What I learnt from my first time waxing experience
A couple of weeks ago, I was en route to the salon to remove my long nails (another first), when I just up and decided to add waxing.
I am an incredibly obsessive person. I also overthink everything under the sun. But this year, I challenged myself to step out of my comfort zone and just really try and dare to do things I don’t usually do, even small things.
A friend of mine has been going on about waxing appointments and the only time I ever waxed, I was a test subject for a friend who was studying cosmetology at the time. I can’t even remember what that experience was like.
So, there I was at the salon, telling these professionals that I am here to soak off, do a manicure and do an underarm and Hollywood wax like I knew what I was talking about.
Laugh with me.
Because a girl had inches of hair down there, I hadn’t really got around to shaving, don’t judge. My consultant, Maya, bless her soul, came in my treatment room, told me to undress and get ready.
She came back and asked if I was ready. I said I was. I learnt during the process that I really wasn’t. I explained to her that this was my first-time waxing. She said all the right things until she started working in the waxing product in my bikini area, and when she peeled off that section, I swear I was ready to die.
She tried to distract me with small talk and jokes but the pain I felt made me wail even if only internally, because “strong black girl.” This went on forever. At least, it felt like it. She proclaimed that she was really proud of me for not screaming, unlike her other first-time clients.
But what Maya didn’t know was that I was already dead inside, so her complement didn’t have any effect on me.
When we were done, centuries later. I vowed to never let the hair grow that long again, ever. She also told me there’s no getting used to the pain. But what is a little pain when you have a fresh looking and smooth coochie?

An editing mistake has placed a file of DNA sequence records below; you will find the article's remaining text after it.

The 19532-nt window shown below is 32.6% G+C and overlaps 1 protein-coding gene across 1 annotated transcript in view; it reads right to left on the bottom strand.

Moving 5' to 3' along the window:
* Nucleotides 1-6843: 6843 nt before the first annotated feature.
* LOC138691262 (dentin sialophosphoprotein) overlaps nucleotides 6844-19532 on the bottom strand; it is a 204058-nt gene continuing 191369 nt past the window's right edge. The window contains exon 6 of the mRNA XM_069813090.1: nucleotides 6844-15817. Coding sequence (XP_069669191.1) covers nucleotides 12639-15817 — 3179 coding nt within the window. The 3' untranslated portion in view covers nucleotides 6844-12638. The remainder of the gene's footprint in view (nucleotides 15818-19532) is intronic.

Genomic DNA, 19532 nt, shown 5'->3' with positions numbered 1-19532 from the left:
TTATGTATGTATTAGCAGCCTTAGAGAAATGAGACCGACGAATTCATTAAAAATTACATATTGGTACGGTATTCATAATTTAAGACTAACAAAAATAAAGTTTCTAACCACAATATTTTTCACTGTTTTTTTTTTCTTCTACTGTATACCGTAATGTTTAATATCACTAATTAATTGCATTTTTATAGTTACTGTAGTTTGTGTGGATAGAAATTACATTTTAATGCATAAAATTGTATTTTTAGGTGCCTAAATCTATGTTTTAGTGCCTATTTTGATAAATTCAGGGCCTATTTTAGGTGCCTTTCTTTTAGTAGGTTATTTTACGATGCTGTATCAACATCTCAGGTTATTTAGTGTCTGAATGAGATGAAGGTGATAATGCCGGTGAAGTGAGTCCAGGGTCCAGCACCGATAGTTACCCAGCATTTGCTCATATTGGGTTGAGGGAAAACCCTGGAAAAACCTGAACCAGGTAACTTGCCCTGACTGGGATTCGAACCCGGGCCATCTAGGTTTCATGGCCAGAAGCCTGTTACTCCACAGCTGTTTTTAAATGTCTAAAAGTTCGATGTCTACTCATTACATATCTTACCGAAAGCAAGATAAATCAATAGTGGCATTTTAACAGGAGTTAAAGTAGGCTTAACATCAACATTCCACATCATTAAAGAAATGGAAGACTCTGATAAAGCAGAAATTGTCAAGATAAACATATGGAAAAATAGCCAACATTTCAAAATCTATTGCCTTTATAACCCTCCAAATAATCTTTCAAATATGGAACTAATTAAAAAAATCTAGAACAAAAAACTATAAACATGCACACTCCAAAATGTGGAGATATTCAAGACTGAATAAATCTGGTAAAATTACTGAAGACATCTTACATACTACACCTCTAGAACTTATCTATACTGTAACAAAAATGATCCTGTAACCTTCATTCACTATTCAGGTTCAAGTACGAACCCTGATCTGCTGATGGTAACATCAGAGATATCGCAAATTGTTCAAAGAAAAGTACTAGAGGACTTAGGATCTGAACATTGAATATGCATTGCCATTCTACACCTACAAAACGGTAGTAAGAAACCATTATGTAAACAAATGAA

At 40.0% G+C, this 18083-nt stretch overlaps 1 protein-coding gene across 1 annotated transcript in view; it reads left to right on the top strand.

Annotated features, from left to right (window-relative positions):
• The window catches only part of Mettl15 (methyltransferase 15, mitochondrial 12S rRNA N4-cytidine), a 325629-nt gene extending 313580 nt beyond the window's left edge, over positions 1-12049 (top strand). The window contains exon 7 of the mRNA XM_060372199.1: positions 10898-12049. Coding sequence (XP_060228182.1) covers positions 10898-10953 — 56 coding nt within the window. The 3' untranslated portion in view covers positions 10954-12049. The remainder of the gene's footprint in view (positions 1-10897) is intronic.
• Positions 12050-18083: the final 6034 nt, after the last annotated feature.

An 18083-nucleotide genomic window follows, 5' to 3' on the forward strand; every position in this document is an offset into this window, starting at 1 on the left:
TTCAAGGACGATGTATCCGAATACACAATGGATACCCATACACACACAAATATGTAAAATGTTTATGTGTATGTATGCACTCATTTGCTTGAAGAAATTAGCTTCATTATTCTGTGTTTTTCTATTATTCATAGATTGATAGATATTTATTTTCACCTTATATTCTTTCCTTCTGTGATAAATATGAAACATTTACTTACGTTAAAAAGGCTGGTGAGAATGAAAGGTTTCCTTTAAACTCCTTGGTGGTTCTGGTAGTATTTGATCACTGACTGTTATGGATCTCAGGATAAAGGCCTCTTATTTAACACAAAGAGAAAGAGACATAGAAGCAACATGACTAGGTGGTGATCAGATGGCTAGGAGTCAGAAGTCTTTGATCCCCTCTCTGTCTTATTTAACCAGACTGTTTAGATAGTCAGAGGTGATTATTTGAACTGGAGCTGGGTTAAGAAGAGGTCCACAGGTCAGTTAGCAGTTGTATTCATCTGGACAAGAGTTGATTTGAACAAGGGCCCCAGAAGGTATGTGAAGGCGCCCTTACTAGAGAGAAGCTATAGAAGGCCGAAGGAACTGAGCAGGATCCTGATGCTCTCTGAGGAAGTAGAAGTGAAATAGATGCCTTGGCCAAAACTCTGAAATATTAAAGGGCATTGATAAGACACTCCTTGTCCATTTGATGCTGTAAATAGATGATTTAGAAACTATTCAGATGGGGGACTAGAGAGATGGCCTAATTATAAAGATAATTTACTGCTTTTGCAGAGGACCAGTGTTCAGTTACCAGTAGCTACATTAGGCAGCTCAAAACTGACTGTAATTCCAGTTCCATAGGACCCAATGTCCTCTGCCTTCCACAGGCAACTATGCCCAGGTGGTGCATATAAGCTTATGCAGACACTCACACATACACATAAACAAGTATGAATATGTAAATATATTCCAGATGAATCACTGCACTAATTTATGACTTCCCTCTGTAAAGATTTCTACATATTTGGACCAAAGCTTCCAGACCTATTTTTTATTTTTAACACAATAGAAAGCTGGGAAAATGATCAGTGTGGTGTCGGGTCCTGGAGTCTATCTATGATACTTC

However, the experience reminded me exactly why I always do research before I embark on a new adventure. I don’t regret anything, because I am now equipped with a wealth of information and a bit of experience. Bonus is, I got to bid goodbye to ingrown pubic hairs.
But I would advise that you be prepared as much as you possibly can, not everyone is a Winter Soldier (Marvel geek, yip I am, it’s so annoying.)
You also need to be an experienced gymnast or yogi and comfortable enough to pull your legs in all angles with all your lady bits exposed. Not only that but also that your consultant will touch that area as they wax out the hair.
Here are few things you can do to prepare:
The last thing you want is to feel like someone is literally peeling your entire cooch off or whatever area you’re waxing. Therefore, it’s advisable that you go for a wax when your hair is about a quarter of an inch long, but who the hell measures their hair right? So, the idea here is just to not let it grow out. I can’t really say how many weeks you should wait because each person’s body is different, and hair grows at a different rate but do have a look out in about four- six weeks.
The experts say this is an important step to take. Exfoliate. The purpose of this is to remove dead skin and debris. But be careful to use gentle scrubs, I’d personally suggests home-made scrubs such as salt crystals, oat and sugar scrubs. Store bought scrubs might have hard chemicals. But if you’re waxing in the bikini zone, just take a warm bath to calm the skin the night before.
Avoid, avoid and avoid
Again, experts say it’s important that you avoid exercise, caffeine and alcohol about two days before your scheduled appointment. This is because these good-for-your-health-factors induce circulation of the blood, which in turn makes the waxing process much more painful. They also advise against taking anything with aspirin as it does the same job as it also induces blood flow.
The pain is unfortunately a package deal with waxing. If you feel like you need help, it’s advised that you take an Advil 45 minutes before your appointment. But I am not a doctor, I would in this case advise that you speak to your doctor with regards to what pain medication is suitable for you.
Skin sensitivity differs in levels and you absolutely have to talk to your aesthetician about your skin irritations and allergies. That way they can assess and use products suitable for your skin type.
Get your wax on
I kind of feel like I always wanted to say that, or write it out, because Missy Elliot is life. But yes, this is where you go for it, and enjoy the results. Post-waxing-care just requires that you moisturise your skin and keep it healthy till your next appointment.
Do you wax or you prefer to shave? And why? Let me know in the comments below.
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